The Devil is a LIAR!

April 3rd marked four years of being single. I have been officially single as long as I’ve been married. To commemorate this occasion I had to write another blog entry.

So many of my posts lately have the theme of “love yourself,” like this one here for instance.

There is something I realized about self-esteem: it’s a positive thing in theory to have confidence in your own worth but the devil loves to distort good things because he’s in the business of deception.

I apologize for being part of the problem when our culture lies to us and tells us we need to “love ourselves.”

Don’t get me wrong, we do have inherent value but it’s not because we’ve bestowed it upon ourselves. It’s not even because we’ve reminded ourselves of our intrinsic worth in God’s eyes.

If we go purely based on what God says in His Word, we are extremely precious (Matthew 6:25-34, Luke 12:6-7) because we are fearfully and wonderfully made (Psalm 139:13-16)  in His image (Genesis 1:27) for a beautiful purpose (Ephesians 2:10, Jeremiah 29:11) and dearly loved by Him (Romans 5:8, Romans 8:32, John 3:16).

We can stand in the mirror all day and recite self affirmations, “I’m good enough, I’m smart enough, and doggone it, people like me!” Doing this every day when you wake up in the morning and before you go to bed might even give you a strong sense of being loved, but this is not the way to truly experience the fullness of God’s love.

Yes, I do love myself, maybe even so much that one might say it borders on pride. (The negative kind.) My pride was brought down a peg or two when my good friend Jamie helped me to realize that I had been listening to the devil’s lies again. See, the devil likes to attack us where we are strong. I happen to have a lot of self confidence so the devil decided to twist this and use it against me.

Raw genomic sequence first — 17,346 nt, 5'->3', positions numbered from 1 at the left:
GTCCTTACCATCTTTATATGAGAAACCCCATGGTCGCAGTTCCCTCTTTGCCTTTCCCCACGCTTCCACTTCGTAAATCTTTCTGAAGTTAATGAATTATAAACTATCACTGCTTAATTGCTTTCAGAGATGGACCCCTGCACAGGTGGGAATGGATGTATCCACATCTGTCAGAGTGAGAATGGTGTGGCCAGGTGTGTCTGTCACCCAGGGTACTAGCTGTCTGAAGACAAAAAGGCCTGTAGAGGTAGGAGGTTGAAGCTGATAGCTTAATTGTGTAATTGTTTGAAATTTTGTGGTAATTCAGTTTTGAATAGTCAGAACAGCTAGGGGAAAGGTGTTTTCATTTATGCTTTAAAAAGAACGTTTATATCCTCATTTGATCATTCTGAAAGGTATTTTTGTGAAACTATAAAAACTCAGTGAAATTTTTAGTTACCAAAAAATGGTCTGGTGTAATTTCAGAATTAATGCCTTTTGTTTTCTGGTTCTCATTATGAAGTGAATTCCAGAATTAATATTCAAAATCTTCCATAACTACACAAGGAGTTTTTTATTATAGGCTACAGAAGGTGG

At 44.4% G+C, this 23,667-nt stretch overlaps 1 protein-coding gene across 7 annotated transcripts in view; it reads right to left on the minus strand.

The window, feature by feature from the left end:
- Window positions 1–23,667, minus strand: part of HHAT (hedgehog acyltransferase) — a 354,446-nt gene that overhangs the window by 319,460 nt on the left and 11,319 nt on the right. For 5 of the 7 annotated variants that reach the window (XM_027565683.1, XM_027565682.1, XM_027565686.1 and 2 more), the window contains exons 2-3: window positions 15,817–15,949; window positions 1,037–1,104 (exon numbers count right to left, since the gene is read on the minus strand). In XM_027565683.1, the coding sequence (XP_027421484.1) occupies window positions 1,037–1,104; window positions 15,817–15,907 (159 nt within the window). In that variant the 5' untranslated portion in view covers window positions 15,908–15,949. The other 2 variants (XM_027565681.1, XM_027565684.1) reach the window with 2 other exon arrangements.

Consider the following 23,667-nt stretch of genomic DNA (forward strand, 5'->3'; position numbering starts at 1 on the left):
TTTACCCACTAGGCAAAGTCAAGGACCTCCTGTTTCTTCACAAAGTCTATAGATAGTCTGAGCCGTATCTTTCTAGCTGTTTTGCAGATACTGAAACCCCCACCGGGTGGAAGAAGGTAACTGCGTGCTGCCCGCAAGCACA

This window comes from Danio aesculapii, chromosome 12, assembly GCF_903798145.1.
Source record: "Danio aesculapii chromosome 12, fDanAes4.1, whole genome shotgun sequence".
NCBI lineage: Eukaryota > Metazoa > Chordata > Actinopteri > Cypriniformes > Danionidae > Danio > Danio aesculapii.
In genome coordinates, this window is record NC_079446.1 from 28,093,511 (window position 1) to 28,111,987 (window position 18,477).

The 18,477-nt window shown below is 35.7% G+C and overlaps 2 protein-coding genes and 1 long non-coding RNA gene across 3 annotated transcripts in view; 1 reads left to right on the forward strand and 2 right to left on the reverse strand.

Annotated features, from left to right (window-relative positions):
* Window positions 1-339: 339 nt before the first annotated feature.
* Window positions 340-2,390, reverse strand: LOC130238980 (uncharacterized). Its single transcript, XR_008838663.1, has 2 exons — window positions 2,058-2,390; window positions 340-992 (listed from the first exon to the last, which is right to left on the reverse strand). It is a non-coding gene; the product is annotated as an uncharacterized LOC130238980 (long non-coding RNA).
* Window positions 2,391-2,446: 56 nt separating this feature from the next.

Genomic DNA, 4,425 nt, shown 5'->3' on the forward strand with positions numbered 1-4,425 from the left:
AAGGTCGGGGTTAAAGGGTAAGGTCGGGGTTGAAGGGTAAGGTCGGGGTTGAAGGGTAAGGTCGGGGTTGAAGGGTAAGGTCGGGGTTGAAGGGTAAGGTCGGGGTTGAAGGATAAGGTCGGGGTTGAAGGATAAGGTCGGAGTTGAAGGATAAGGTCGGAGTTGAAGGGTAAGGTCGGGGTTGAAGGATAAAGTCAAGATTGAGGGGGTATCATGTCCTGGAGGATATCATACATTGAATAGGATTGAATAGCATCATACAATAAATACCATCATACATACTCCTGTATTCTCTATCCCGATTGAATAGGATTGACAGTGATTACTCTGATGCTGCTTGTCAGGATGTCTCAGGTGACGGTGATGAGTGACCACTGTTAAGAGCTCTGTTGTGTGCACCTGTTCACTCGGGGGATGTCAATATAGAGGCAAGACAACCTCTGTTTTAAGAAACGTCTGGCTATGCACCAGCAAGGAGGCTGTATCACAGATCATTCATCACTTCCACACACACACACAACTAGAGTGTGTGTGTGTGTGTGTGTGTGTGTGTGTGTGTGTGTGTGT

After a series of dates with men who are not my spiritual equal I was beginning to feel a little puffed up. (I guess I felt like it was better than feeling chronically frustrated and disappointed.) I mean, it’s hard not have your ego stroked when a guy tells you, “You are an amazing person… I consider myself Christian and live Christian values but obviously I’m not at the same level you are with your devotion.” This has happened to me countless times that it’s starting to become a theme. I’m truly grateful that they notice this and tell me right away because I’m not really good with that whole thing… it sounds pretty judgemental to say “we’re not on the same level” doesn’t it?